Obstetric anesthesia is far more common and less controversial today than it was in the 1850s, but it remains a last resort for many and totally unwanted by a nontrivial minority. Wolf thinks that hesitation to accept pain relief is in part a reasonable response to its fraught history. “The truth is, it was very, very medically threatening for most of those years,” she said. And even today’s epidurals come with trade-offs. Anesthesia can cause low blood pressure, which can lead to fetal distress, so women getting an epidural typically also get IV fluids and have their blood pressure continuously monitored. Recent research has cast doubt on long-standing concerns that epidurals increase the likelihood of Cesarean delivery, but some studies suggest that they can slow second-stage labor and make it harder to push, both of which can increase the need for forceps or a vacuum to assist the delivery. Some women are understandably keen to avoid this possible “cascade of interventions,” Diane DiTomasso, an associate professor in the College of Nursing at the University of Rhode Island, told me.

But some experts I spoke with suspect that even as the trade-offs and risks of anesthesia continue to lessen, there will always be some women who want to experience labor without it. When I mentioned how befuddling I find that desire to Donald Caton, an anesthesiologist and the author of What a Blessing She Had Chloroform, he pointed out that humankind has long been ambivalent about pain, relentlessly seeking to rid ourselves of it while suspecting that it must “serve some purpose,” as he put it in one paper. Caton mentioned Ernest Hemingway, who once wrote to his fellow novelist F. Scott Fitzgerald that “you especially have to hurt like hell before you can write seriously.” When I wondered aloud whether Hemingway would have had his wisdom teeth removed without medication, Caton conceded that he presumes not. Humans derive meaning from all sorts of suffering, but we tend to avoid intense physical pain when we can.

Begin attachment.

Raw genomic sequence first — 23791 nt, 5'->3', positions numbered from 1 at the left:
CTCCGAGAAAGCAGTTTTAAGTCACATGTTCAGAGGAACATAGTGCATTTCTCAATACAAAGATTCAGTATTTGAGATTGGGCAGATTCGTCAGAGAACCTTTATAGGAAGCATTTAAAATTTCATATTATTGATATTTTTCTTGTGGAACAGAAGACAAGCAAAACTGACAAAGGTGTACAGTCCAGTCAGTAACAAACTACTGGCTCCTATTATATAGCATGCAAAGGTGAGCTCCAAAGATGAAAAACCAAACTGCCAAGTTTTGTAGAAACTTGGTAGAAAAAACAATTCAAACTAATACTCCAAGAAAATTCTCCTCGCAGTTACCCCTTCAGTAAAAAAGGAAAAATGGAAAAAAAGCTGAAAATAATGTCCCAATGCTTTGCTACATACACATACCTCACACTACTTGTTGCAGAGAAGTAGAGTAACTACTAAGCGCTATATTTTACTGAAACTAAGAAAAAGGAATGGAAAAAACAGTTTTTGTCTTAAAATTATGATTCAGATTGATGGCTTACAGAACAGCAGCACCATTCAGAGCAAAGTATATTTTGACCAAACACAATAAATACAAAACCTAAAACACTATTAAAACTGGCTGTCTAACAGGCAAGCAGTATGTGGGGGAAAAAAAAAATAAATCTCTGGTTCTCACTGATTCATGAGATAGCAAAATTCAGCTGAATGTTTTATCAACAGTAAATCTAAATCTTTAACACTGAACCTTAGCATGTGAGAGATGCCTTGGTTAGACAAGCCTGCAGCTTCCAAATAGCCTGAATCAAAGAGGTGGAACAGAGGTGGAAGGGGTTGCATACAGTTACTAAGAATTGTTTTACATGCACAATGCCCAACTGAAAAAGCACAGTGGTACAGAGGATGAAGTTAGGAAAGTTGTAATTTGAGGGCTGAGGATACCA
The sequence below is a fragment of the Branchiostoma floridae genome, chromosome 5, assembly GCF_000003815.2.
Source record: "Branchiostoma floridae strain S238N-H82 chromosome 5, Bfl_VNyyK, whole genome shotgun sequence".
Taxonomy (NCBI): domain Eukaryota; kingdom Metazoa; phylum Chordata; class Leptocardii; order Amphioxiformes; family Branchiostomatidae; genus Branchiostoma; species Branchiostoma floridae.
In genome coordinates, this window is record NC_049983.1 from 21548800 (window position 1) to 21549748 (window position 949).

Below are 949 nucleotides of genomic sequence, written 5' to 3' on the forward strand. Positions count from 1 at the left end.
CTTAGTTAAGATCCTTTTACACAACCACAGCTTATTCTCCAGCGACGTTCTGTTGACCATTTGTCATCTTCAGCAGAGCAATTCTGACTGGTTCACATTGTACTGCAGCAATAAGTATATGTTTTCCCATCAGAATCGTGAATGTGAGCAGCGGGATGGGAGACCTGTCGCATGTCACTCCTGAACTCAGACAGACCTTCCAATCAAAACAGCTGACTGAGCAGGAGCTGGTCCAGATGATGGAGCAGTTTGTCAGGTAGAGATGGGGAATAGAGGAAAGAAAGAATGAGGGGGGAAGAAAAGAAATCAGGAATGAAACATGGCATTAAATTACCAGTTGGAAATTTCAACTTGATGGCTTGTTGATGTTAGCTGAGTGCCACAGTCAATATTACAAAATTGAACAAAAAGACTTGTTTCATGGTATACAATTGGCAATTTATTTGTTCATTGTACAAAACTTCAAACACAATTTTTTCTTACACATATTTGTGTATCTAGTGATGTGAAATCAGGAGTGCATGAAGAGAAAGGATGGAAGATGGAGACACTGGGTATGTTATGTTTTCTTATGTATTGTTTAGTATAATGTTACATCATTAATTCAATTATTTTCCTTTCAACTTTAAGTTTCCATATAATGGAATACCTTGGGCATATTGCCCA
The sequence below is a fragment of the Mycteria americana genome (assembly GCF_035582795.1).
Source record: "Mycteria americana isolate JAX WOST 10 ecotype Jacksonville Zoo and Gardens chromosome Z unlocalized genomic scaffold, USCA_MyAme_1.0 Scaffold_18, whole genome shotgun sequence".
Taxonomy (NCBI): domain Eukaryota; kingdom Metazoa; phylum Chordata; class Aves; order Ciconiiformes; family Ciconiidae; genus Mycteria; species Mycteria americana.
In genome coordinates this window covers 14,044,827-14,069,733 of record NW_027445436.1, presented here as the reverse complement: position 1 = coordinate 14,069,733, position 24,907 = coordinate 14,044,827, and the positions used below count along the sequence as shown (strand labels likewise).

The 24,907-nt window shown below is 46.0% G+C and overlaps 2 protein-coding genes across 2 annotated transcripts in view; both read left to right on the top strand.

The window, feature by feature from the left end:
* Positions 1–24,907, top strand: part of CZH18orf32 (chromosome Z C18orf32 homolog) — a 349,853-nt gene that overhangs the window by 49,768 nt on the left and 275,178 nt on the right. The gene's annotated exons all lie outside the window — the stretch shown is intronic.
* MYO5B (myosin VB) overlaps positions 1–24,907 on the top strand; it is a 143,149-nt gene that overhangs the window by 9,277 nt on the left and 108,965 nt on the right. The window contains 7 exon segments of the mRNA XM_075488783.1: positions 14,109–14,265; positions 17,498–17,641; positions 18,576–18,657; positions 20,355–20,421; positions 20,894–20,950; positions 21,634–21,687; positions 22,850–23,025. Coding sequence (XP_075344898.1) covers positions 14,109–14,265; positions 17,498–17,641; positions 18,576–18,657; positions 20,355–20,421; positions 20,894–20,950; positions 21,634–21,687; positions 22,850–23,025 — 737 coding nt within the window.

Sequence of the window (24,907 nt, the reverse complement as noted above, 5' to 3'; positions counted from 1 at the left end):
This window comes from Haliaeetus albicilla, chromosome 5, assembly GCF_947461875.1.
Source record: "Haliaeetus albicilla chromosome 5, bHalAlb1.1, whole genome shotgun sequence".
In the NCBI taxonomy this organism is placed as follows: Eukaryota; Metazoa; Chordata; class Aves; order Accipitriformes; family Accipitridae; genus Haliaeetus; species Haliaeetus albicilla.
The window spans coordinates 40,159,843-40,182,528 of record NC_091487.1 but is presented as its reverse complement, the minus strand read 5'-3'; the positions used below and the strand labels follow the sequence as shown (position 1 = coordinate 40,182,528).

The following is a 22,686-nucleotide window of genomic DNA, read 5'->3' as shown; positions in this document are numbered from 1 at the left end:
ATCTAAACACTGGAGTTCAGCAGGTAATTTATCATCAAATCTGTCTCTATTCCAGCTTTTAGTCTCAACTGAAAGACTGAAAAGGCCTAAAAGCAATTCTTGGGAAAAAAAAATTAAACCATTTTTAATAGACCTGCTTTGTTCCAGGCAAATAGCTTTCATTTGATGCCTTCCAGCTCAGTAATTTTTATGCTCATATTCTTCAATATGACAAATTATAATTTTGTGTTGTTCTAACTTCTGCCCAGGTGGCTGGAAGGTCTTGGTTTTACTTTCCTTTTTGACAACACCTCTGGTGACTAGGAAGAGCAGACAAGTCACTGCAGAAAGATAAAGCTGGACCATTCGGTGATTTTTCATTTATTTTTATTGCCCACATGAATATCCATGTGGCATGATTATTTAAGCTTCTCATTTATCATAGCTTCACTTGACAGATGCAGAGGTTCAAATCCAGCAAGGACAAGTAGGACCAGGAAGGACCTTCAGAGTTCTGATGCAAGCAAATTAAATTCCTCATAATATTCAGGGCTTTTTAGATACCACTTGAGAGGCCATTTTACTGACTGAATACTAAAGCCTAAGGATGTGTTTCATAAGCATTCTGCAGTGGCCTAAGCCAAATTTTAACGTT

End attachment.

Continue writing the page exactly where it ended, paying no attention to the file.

Then again, labor is no ordinary kind of pain. Typically, pain is an indication that something has gone wrong, serving to alert us to a bodily threat. “You touch the hot stove. It hurts. You pull your hand away,” Laura Whitburn, a senior lecturer at La Trobe University who studies labor pain, told me. But labor is a natural physiological process that hurts even when nothing is going wrong. The accompanying pain seems to serve an entirely different evolutionary purpose; one theory is that it prompts the mother to stop whatever she’s doing, seek help, and ready herself for the child’s arrival. It is a productive pain, and according to Whitburn’s research, conceptualizing it that way can help women cope with it.

In fact, not all women experience labor in the excruciating way it is portrayed in movies or on television. Various studies have investigated perceptions of labor pain, and although women broadly describe it as “intense, demanding and difficult,” the language they use to describe the pain varies wildly. One woman called it the “pain of death”; another, “the sweetest pain in the world.” For some, it seems, labor pain can take on a satisfying element, less like the sting of an open wound and more like the burn of running a marathon.

Even having gotten an epidural, caring for my daughter during the first few weeks of her life felt like running a marathon directly after being hit by a train. There is enough suffering in early parenthood for me to feel at peace with letting the blessing of labor pain go. But having run a couple of marathons, I admit that I understand the appeal. That labor is difficult, even painful, is part of what makes the experience rewarding. This is perhaps what Simpson failed to understand so many years ago: Anesthesia is a triumph over nature, yes, but so is giving birth without it. Childbirth, then, sits at a strange place in the human experience, straddling a boundary between misery and meaning, between the kind of pain that damages a life and the kind that makes one.